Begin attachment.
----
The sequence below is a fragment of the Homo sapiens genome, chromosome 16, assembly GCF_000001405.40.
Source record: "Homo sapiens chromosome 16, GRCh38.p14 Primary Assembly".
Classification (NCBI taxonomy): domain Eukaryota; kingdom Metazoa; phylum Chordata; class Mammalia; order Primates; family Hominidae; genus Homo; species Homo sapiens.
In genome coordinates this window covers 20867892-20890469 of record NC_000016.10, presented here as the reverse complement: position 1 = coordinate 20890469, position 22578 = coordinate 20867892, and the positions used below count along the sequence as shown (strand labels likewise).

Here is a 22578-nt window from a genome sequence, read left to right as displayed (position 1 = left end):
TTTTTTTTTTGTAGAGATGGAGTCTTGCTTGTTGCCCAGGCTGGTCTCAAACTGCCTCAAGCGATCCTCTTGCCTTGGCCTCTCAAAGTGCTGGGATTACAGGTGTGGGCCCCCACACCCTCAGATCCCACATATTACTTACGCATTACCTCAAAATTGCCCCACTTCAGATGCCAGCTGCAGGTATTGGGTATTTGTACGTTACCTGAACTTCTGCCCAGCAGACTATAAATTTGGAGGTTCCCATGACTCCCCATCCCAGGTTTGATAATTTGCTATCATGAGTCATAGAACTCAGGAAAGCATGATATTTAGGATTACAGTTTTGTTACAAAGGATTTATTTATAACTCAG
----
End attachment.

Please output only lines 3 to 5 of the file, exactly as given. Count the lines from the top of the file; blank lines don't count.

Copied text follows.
Classification (NCBI taxonomy): domain Eukaryota; kingdom Metazoa; phylum Chordata; class Mammalia; order Primates; family Hominidae; genus Homo; species Homo sapiens.
In genome coordinates this window covers 20867892-20890469 of record NC_000016.10, presented here as the reverse complement: position 1 = coordinate 20890469, position 22578 = coordinate 20867892, and the positions used below count along the sequence as shown (strand labels likewise).

Here is a 22578-nt window from a genome sequence, read left to right as displayed (position 1 = left end):